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  1. Introduction
  2. Ragtime and early jazz
  3. Ragtime's most striking characteristic
  4. The improvisational genre and Joplin
  5. Ragtime's influence on early jazz
  6. Subdividion of Ragtime
  7. Conclusion
  8. Bibliography

Ragtime is an American musical genre that was most popular during the first twenty years of the 20th century. It is a dance form that is written in 2/4 or 4/4 time, where there is a walking bass that plays legato on beats 1-3 and staccato chords played on 2-4 beats in the right hand. A big portion of ragtime is written in classical (Sonata) form. This type of structure includes four themes, where the last theme is altered. Ragtime is known to have a syncopated feel and is written so that off-beats get accented.

[...] The rhythms present in the banjo playing appear as the fundamental influence for ragtime rhythms. Comparison of a minstrel banjo tune by Dan Emmett, Nigger on de Wood Pile, and Scott Joplin's Maple Leaf Rag shows matching rhythmic ideas.[2] Ragtime music had its roots in the minstrel performances, but it developed its own flavor; while important to the creation of jazz, ragtime is separate style. Ragtime is fundamentally different than jazz in many ways. As opposed to jazz music, ragtime is music printed for piano and not improvised. [...]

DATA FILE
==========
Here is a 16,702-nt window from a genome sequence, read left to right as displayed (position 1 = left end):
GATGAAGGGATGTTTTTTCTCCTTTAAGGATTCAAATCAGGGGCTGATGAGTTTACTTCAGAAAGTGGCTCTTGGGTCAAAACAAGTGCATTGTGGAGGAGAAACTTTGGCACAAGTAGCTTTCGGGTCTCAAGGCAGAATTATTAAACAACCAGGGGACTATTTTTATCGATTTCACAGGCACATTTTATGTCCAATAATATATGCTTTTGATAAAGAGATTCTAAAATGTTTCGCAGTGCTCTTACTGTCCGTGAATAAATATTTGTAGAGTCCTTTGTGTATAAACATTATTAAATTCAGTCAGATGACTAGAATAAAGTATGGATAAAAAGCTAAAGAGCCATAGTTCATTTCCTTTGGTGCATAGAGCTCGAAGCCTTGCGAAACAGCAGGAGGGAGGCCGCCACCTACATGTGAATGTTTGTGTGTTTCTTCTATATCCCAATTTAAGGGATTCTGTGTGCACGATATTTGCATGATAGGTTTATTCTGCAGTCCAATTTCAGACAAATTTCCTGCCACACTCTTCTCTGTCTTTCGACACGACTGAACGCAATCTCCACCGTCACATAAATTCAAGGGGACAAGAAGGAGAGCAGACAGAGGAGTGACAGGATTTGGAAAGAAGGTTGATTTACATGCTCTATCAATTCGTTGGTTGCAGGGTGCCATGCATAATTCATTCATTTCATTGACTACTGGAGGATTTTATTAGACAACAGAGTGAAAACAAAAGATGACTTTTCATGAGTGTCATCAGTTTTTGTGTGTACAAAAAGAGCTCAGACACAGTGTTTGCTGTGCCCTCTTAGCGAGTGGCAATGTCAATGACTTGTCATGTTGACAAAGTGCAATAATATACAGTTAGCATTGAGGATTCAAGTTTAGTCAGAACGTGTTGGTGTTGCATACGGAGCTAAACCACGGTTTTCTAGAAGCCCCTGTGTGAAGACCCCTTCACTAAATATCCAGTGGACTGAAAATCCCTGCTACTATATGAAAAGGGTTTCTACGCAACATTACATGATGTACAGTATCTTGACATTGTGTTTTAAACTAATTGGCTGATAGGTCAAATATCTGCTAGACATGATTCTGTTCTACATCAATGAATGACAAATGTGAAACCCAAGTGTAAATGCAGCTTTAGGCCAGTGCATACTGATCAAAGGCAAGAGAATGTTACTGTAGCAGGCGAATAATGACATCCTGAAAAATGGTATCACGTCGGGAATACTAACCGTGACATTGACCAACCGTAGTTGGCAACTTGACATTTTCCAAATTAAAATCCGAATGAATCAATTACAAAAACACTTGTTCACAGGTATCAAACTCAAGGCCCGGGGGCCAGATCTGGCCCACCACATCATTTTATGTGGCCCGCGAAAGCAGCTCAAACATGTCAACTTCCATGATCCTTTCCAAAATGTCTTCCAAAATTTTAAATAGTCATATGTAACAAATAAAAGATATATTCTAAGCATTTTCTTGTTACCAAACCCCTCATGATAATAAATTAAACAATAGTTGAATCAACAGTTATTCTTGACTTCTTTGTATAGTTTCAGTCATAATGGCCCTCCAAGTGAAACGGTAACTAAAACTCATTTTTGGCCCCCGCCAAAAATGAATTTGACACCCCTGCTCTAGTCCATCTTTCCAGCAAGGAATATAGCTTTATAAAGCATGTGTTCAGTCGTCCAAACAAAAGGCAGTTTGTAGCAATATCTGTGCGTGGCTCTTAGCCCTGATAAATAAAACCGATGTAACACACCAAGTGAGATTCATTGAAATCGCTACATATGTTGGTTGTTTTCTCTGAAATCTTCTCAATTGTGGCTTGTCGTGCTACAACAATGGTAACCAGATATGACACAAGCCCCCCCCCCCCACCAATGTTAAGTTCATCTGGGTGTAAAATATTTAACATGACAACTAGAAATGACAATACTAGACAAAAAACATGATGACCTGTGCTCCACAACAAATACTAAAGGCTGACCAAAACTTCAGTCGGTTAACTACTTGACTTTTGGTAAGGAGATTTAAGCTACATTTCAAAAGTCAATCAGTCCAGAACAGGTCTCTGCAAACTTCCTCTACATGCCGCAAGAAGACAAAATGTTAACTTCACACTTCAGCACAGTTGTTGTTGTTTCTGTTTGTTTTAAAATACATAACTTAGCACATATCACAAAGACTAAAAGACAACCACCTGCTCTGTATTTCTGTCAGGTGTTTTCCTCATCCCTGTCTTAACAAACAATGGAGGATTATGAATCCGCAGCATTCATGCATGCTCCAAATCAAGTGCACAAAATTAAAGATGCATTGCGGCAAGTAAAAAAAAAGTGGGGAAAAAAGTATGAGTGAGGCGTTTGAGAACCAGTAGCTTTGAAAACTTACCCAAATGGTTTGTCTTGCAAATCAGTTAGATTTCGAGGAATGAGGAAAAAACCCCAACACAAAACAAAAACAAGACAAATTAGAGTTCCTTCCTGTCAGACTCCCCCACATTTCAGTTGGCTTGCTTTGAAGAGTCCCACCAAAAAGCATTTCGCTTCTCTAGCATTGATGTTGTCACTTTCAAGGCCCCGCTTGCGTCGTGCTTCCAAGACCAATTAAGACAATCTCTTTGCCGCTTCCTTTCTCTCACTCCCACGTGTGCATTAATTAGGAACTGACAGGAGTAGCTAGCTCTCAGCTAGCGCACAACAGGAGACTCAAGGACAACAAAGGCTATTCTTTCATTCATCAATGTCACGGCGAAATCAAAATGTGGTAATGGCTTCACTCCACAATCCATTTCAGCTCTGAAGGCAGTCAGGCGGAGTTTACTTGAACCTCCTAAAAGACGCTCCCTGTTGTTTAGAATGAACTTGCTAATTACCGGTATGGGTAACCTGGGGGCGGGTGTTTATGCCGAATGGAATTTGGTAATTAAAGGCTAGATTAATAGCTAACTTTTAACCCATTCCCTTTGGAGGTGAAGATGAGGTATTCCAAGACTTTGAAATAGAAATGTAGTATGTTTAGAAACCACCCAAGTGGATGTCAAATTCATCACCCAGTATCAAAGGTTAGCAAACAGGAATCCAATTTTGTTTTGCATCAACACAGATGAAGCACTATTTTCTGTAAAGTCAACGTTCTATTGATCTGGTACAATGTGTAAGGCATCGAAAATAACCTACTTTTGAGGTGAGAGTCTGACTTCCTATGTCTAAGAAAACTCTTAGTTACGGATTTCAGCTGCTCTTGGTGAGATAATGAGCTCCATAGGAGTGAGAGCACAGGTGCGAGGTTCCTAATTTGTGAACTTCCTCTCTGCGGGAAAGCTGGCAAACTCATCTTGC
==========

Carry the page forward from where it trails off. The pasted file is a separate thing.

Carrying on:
[...] Though Scott Joplin's music is the most famous ragtime music, there are holes in what we know about his life. He was born in November of 1868, but the birthplace is not known with full certainty. Most believe that he was born in east Texas. Joplin's syncopated musical style found expression in the popular idiom of piano Ragtime, a style that was popularized along the Mississippi river in the last decade of the nineteenth century and which was a prominent piano style until the end of WWI. [...]

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